dayton churches 

Dayton, Kentucky Dayton, Kentucky Dayton, Kentucky
First Baptist Church of Dayton 

The church was built in 1895; the steeple blew off in the tornado of 1915. The Dayton GAR section of Northern Kentucky Views  has a few words on the history of the Dayton Baptist, here.


“Ten persons who have joined the Baptist Church at Dayton, Kentucky, were immersed in the Ohio river at that place, on Sunday afternoon, by Rev. H. E. Spillman.” Courier-Journal, March 17, 1869


Dayton Church Dayton Church
Tower Methodist Episcopal Church
On 5th, between Dayton and McKinney, c. 1910
St. Paul's German Episcopal Evangelical Church. It began on the
south side of 3rd, between Boone and Main. This is an image of their new building, which would be built at 522 4th.


St. John's

St. John's Protestant Episcopal Church, c. 1910
From a Facebook post by Tricia Shawn Gibbons

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Dayton, Kentucky Dayton, Kentucky Dayton, Kentucky First Presbyterian  

Dayton Presbyterian 
Eighth & Terrace
This church burned down on January 2, 1957. News Story.
The new building was dedicated on March 8, 1959.
Notice the steeples.

Dayton Presbyterian Fire Dayton Presbyterian Fire Dayton Presbyterian Fire
Dayton Presbyterian Fire Scenes, From a Facebook post by Steven Ferguson

Dayton, Kentucky

This is the Presbyterian Church's Rev. John Ervin, who was pastor at the church for 65 years.  Ervin Terrace is named in his honor.  He died in August, 1940, after doing his second funeral of the day.  On more than one occasion, he held a funeral for a person he had baptized as a child.

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Dayton, Kentucky Dayton, Kentucky 1913 Flood
  1908 In the 1913 Flood

      St Francis Church in Dayton
built in 1865, at 3rd & Benham
It was a German Catholic church, more or less destroyed by the floods of 1907 and 1913.

A little background on St. Frances is here.

The St. Francis Cemetery is on the hill behind the old F&N Steakhouse. 
There's a list of who's buried in it at this site.

When they built St. Francis, they expected to excavate gold, here. We heard there was gold buried by John Hunt Morgan under St. Francis.
Turns out, they really did find gold.
St. Francis celebrates it's jubilee, 1904 The final demise of St. Francis.
St. Francis' History on the occasion of its jubilee Rent'em
The Catholic Telegraph, February 2, 1882


The Catholic Telegraph, March 22, 1888

The Catholic Telegraph, May 20, 1880. YMS is the Young Mens' Society; Clark's Grove was “east of Dayton.”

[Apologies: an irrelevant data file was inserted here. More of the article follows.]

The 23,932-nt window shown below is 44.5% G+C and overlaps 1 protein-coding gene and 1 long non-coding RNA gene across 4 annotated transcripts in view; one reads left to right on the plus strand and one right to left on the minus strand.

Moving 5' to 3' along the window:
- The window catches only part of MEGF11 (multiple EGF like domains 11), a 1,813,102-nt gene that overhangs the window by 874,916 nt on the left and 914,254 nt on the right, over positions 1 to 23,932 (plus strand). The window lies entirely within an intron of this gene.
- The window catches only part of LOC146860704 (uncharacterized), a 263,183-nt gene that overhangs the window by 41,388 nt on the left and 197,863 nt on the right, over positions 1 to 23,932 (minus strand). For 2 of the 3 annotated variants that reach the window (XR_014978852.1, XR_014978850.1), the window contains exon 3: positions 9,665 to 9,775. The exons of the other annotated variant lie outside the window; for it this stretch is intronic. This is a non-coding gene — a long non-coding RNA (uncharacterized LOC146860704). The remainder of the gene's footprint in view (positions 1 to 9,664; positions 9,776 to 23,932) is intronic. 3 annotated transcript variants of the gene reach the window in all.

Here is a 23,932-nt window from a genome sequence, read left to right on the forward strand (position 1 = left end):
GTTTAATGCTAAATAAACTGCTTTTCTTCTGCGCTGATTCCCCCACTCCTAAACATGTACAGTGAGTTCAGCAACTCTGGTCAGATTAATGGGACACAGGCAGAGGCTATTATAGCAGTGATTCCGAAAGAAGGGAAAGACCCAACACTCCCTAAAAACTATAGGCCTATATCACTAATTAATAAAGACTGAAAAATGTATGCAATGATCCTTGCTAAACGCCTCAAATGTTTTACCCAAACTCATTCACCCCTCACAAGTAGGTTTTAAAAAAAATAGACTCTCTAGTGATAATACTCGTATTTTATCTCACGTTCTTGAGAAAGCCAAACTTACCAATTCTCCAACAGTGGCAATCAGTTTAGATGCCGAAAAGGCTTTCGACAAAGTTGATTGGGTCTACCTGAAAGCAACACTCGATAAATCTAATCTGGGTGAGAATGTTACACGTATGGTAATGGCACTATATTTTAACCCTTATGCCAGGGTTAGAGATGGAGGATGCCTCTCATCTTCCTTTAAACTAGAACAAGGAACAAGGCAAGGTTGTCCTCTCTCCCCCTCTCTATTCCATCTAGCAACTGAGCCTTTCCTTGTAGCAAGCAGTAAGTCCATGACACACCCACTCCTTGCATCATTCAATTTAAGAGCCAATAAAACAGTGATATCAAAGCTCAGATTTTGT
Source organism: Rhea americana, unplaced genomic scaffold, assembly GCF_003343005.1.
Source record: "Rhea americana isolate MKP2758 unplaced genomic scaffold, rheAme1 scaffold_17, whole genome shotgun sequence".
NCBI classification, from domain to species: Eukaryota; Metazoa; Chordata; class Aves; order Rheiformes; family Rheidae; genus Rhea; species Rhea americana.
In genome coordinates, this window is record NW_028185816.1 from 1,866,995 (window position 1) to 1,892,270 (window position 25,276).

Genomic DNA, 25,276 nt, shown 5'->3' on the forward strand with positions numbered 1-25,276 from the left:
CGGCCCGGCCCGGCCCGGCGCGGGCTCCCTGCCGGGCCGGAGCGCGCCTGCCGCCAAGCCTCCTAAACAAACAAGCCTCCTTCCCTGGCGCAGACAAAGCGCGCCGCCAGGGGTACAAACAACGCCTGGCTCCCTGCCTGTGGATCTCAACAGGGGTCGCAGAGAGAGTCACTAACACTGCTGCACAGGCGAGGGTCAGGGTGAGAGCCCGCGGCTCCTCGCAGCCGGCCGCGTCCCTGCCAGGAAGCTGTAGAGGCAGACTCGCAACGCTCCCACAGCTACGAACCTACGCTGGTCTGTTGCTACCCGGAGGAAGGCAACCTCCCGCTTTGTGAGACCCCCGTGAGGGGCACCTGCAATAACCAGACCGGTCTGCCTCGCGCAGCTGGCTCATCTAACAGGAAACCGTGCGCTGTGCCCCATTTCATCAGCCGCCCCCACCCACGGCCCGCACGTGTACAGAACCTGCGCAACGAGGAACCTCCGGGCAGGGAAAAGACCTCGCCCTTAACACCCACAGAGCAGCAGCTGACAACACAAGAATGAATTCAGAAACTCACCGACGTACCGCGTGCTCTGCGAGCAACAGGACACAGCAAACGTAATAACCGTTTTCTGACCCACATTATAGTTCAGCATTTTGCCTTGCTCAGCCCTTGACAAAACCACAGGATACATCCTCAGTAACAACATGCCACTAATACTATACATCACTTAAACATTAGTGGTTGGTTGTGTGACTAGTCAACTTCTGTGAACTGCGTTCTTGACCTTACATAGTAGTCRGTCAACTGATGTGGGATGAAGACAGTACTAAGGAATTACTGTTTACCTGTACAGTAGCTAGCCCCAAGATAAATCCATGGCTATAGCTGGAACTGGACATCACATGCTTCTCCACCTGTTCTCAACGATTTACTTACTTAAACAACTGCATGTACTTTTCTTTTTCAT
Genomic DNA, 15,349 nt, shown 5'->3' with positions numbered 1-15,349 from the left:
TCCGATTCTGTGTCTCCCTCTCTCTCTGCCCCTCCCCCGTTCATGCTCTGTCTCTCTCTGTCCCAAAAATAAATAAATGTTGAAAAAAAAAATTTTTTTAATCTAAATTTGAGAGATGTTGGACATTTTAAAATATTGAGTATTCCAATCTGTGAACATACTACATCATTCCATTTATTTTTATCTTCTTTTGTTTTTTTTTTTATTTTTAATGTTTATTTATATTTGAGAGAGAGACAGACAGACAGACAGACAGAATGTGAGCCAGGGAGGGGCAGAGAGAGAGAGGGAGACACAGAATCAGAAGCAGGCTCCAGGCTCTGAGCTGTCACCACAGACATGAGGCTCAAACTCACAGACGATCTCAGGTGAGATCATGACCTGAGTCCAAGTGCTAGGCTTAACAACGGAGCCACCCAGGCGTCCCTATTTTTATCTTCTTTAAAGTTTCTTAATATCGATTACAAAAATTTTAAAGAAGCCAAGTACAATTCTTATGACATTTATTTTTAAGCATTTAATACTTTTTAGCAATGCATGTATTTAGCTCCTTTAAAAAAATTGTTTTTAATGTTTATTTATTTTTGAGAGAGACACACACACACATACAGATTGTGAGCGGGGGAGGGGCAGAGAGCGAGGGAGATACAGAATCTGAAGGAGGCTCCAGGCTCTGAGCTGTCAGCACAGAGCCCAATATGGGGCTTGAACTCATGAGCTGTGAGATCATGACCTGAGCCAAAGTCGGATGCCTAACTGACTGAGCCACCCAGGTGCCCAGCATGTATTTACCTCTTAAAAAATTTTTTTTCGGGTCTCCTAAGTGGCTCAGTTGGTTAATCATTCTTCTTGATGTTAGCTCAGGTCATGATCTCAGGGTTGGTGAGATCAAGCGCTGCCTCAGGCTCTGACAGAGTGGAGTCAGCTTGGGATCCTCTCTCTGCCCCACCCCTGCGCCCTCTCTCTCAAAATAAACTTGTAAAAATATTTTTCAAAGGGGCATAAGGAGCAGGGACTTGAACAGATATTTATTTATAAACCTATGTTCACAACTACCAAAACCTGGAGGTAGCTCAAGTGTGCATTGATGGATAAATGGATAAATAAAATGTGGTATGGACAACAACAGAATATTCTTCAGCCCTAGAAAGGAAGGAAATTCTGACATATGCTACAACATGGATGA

Doyle Club Doyle Club
The Doyle Club Doyle Club on a map
There was also Ozone Camp and and the Friars Boat Club.

Aerial of Fort Thomas

This is the the Cincinnati Friars building, which notes that their outdoor campus is in Dayton

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St. Bernard Dedication

The Dedication of St. Bernard, August 23, 1914


St. Bernard's

St. Bernard's, before the facade was added.
From a Facebook post by Vanishing Cincinnati


Dayton, Kentucky Dayton, Kentucky Dayton, Kentucky Dayton, Kentucky St. Bernard
        Enquirer, August 16, 1914

 St. Bernard, Dayton

Rev. Paul Ryan's History of St. Bernard here.

Story of St. Bernard's 1914 dedication is here and here.

There's a nice history of the church with lots of pictures at the church's web site.

Before the construction of St. Bernard, the site was a confederate refuge.

The background of some of St. Bernard's windows.

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History of the Bellevue-Dayton Church of Christ is here.


“Leo Bird, a free love preacher who spent the winter here [Falmouth] preaching his new faith, was badly beaten when returning from his church to his home and ordered to leave town.  He left at once, or in all likelihood he would have been lynched.  His methods and his doctrines were extremely distasteful to many in this section and some weeks ago drove ex-Sheriff Fassett and his wife crazy.  As a result they are now in the eastern lunatic asylum at Lexington, Ky., and the belief is that they will never be restored to reason.  Bird hailed from Dayton, Ky., where he is said to have a wife and child whom he refused to support.” Crawfordsville(Ind.) Weekly Journal, April 24, 1896

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